CADRE Comments

A Rational Look at Christianity; Basing Reason in Truth

One rejoinder that I sometimes come across is the old question, "Who are you to say . . . ?" For example, when I say that Jesus is the only Son of God, they may respond, "Who are you to say Jesus was really the Son of God?" If I say, "Jesus died for your sins," they may respond "who are you to say that Jesus died for my sins?"

What's interesting is that I readily admit that I am no one to say. I am just a Christian -- among millions of other Christians -- who trust in God for many reasons. Of course, they really know that. The challenge "who are you to say?" is truly and simply an effort to discredit my views on the basis that I have no authority from which to speak. It is much like a person turning and saying "Who died and left you God?" This really isn't a response, but an effort to dismiss what I am saying by questioning me.

Let me make a suggestion of a response. If you are trying to tell others something about Christianity, and especially Jesus, such as how Jesus is the only way to the Father, and someone confronts you with "wWo are you to say that Jesus is the only way?" you can respond, "Me? I'm no one. But Jesus, you must admit, is one of the most influential people in history and He's the one who said He's the only way."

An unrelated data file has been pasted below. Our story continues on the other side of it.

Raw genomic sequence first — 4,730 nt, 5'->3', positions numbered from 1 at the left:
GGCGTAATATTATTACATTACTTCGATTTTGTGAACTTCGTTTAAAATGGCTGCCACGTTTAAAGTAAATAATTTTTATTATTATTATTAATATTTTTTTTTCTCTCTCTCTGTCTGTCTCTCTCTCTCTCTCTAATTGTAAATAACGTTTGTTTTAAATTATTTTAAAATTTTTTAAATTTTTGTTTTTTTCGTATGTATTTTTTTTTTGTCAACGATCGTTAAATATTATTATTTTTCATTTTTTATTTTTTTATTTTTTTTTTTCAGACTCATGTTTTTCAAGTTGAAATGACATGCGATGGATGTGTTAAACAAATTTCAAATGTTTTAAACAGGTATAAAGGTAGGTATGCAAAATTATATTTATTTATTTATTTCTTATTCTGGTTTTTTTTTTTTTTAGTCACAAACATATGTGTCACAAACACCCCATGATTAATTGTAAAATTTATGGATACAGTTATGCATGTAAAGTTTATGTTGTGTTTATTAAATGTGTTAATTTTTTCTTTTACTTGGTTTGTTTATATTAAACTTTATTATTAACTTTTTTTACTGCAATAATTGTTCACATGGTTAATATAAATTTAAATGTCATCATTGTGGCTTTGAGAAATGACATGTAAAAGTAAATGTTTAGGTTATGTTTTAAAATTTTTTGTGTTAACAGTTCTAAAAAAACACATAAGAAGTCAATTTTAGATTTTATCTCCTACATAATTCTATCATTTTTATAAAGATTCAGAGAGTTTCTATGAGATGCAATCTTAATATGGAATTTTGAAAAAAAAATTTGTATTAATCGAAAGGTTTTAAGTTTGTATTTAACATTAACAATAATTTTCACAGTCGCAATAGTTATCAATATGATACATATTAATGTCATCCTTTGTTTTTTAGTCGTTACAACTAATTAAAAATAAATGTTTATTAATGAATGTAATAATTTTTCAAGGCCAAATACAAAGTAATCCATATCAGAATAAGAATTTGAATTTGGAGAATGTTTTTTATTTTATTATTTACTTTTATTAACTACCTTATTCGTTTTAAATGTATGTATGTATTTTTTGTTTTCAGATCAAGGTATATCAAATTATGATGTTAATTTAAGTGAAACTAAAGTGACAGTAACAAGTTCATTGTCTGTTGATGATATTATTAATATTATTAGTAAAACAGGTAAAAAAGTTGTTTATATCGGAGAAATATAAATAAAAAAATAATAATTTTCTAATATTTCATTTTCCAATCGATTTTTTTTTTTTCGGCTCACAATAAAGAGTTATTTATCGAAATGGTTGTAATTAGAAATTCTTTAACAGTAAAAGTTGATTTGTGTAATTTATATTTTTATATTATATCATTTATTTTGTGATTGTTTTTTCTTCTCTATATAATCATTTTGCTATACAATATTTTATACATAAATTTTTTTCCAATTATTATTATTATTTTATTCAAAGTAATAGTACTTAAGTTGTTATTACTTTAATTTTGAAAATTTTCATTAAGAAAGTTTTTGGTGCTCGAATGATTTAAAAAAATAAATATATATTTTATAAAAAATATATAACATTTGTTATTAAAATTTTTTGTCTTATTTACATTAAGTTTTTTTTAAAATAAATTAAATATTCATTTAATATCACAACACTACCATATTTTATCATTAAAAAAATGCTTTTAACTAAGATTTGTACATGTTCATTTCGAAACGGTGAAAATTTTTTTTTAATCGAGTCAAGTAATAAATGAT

Of course, such a statement will almost certainly lead to a question of the reliability of the Biblical texts, but if you are familiar with those evidence for the traditional attribution of the Gospels to Matthew, Mark, Luke and John, you can make a case for the accuracy of what Jesus said. But regardless, it will have moved the discussion off of whether you have the authority to speak about these things (which you aren't claiming) to the truth of the claim made by Jesus himself.

2 comments:

Good thoughts. Another rejoinder I hear often is \\\"Well, nobody really knows.\\\" This one is tricky because its attempt is obviously to discredit what you have to say on some issue (namely some issue the person is unfamiliar or uncomfortable with), but it comes under the guise of some sort of noble skepticism. In response to this one I usually just ask why they think nobody knows and/or provide several established facts everyone knows and build my case from there.

That is a good response to a common arguement that we often hear. Chad, I like your approach to because asking questions then puts them on the defensive and gives you a chance to formulate a response.

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